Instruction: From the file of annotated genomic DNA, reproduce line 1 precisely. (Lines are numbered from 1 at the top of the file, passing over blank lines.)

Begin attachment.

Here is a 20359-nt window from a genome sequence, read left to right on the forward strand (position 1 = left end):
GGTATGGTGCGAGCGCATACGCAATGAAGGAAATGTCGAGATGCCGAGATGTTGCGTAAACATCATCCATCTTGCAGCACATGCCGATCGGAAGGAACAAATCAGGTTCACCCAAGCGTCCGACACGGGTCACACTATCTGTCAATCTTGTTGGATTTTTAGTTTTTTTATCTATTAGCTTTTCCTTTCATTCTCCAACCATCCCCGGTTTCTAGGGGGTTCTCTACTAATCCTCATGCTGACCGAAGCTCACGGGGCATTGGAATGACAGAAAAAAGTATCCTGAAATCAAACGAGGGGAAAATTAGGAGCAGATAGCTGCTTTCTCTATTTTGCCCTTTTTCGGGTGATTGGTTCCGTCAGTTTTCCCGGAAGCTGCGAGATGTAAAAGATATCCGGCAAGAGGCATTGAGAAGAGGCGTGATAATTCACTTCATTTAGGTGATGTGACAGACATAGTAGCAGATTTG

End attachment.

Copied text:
Here is a 20359-nt window from a genome sequence, read left to right on the forward strand (position 1 = left end):